Uncharted Waters

Mar 15 2017   3:13PM GMT

Rethinking Employee Engagement

Justin Rohrman Justin Rohrman Profile: Justin Rohrman

Employee advocacy
Employee engagement
Employee morale

I read an article on Harvard Business Review this weekend that described why companies investing in employee engagement get so little in return. The concept of employee engagement is vague, and I can’t seem to find a clear definition or a simple way to measure it. So, for the sake of this post, let’s say that employee engagement is how committed an employee is to a company. Or put simply, how much someone cares about their employer.

This HBR article is based on research performed across many different companies. I don’t have research, but I do have anecdotes that compliment the story.

I worked for a very successful software company in my early 20s. Over the course of four years, that company went from 100 to 400 employees, and also went through an IPO. We were successful in the sense that we had a steady stream of new customers, and the customers we had renewed every year. But, working there was hard. The downward pressure from our executives to drive growth was incredible.


This was before the rise of software as a service, so we were releasing quarterly. After each release a team of implementations people would go out to visit customer sites and perform installs and upgrades. Every new quarter was a death march. We would agree to some amount of features in the time we had. Inevitably, something would happen that sheared off a few days or a week of development time — vacations, people would get sick, holidays. And then our product managers would rearrange the work stack and add just a few more features to the release. Like every development project, we had too much to do and not enough time to do it. That meant staying in the office late, and coming in on Saturdays several times a month.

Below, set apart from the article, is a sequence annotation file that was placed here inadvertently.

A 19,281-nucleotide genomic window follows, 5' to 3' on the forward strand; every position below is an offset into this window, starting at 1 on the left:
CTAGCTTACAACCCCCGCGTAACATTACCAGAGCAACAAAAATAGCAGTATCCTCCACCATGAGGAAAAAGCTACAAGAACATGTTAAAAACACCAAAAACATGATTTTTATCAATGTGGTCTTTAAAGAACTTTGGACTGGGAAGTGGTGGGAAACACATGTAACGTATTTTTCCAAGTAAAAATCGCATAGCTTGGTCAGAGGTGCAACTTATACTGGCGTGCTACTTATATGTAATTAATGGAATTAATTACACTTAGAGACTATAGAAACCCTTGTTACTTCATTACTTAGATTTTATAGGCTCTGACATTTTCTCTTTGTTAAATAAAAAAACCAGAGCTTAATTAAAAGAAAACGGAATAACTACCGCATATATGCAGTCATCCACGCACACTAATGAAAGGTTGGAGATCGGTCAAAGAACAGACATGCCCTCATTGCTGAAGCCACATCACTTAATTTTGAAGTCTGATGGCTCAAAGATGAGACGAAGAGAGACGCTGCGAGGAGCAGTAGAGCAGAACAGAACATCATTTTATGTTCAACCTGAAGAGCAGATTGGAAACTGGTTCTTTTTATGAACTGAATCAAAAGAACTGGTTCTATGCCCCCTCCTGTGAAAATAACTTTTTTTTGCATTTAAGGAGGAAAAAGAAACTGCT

We were all tired and grumpy at the end of each release. As a sort of reward for getting the work done, our company would reward the team with some sort of outing. Sometimes is was going to lunch as a team, sometimes it was laser tag. I would go to these sometimes. Other times, I’d just leave early for the day and go run errands. Who wants to spend more quality time with co-workers they have been around for 8 or 10 hours a day, 6 days a week for the past month? Not me.

I was about as un-engaged as you could get at that point. No free lunch, or boat cruise was going to fix it.

This effort to make employees feel good about our work was too little, too late. It was the equivalent of an absent parent trying to make up for lost time by cramming in trips to the zoo, toy store, and baseball games all in one weekend. Once the release party was over, and the team bonding event had been planned and done. we got back to work.

Contrast that with my current situation. I have been hyper-engaged for the past couple of years. The work is steady and basically unending. There are no parties , although we do have the occasional boat cruise.

Employee engagement doesn’t work because most companies see it as something that is done on a schedule. It feels hollow, like only showing love on Valentines Day. If you want your employees to care, show them that you actually care more than every few months.

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  • pdvarhol
    Interesting topic. I think of engagement as meaningful work, interested management and colleagues, and regular feedback.

    And at the certainty of sounding pedantic, your anecdotes /complement/ the research.
    40 pointsBadges:

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